Originally posted by Yahoo! Sports (sports.yahoo.com)Hall of Fame boxing writer Bert Sugar dies of cancer By Kevin Iole | Boxing – 5 minutes ago
Bert Sugar, who was as much a part of the fight racket over the past 50 years as the boxers he loved to cover, died Sunday at a hospital in Mount Kisco, N.Y., following a long battle with cancer.
Sugar, 74, was never seen anywhere without his fedora and his large stogie. He often wore brightly colored clothes, particularly loud pants, and was easily recognizable in any crowd. He loved boxing and was a throwback to an era when it was one of the three biggest sports in the country, along with baseball and horse racing.
In addition to loving boxing, he loved talking about it and helping others to understand its history. He was a regular on talk radio shows around the country and had worked for HBO Sports in recent years promoting pay-per-view cards by doing a series of interviews.
He had a quick wit and keen sense of humor and used it to make his point about the fighters he covered.
He authored more than 80 books, including dozens on boxing. His 2006 book, "Boxing's Greatest Fighters," is regarded as the definitive guide to the greatest fighters of all-time. He also served as the editor of Ring and Boxing Illustrated magazines and wrote for many others, including Sports Illustrated.
He was a character who was willing to do anything to get a story and once sparred with Muhammad Ali.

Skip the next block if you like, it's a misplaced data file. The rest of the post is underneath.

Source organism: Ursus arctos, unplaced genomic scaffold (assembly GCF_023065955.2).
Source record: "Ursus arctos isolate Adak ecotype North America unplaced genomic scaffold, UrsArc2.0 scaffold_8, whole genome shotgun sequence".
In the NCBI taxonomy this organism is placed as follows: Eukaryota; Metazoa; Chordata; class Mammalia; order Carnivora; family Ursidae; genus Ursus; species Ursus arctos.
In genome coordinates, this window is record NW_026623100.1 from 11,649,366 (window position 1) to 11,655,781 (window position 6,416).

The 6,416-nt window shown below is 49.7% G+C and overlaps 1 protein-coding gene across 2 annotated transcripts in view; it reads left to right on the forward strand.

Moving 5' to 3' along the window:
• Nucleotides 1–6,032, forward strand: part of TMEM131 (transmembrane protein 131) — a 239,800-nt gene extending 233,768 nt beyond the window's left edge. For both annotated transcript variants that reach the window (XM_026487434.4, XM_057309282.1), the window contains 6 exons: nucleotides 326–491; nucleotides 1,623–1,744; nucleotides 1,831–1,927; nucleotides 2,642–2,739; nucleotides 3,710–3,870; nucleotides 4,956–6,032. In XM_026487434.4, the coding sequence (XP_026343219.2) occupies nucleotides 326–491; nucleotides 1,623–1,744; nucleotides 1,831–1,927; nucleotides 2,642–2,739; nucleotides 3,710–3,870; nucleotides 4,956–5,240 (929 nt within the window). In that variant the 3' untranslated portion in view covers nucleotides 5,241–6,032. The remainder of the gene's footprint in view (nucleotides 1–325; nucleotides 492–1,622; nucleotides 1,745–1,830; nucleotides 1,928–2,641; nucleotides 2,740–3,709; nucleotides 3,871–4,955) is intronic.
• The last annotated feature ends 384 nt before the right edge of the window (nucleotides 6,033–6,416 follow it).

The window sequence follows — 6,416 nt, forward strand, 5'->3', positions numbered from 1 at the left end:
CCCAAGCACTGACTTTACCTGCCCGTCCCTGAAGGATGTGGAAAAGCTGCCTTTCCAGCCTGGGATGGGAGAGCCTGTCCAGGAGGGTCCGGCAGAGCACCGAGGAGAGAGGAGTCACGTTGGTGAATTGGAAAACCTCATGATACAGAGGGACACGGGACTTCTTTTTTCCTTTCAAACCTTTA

My sparring with Muhammad Ali. Up at Deer Lake, Pa., in the early 70s. I got the bejabbers beat out of me. I wanted to do it. I'd been an amateur boxer. I actually hit him -- once.
Sugar, who was inducted into the International Boxing Hall of Fame as an observer in 2005, became so well known that he played himself in a host of movies and television shows. Among the movies he appeared in are "Cinderella Man," "The Great White Hype," "Rocky Balboa," and "Play It to the Bone."
The Boxing Writers Association of America in 1990 named Sugar the winner of the "Nat Fleischer Award," for career excellence in boxing journalism, the most prestigious honor for a boxing writer.
I did kinda think he'd live forever. Must have been that hat.
I was really sorry to hear about this, as Weber and Earl Anthony built the PBA and were responsible for bowling's huge popularity in the fifties and sixties. I was a league bowler in high school (pretty lousy, but enjoyed the hell out of it)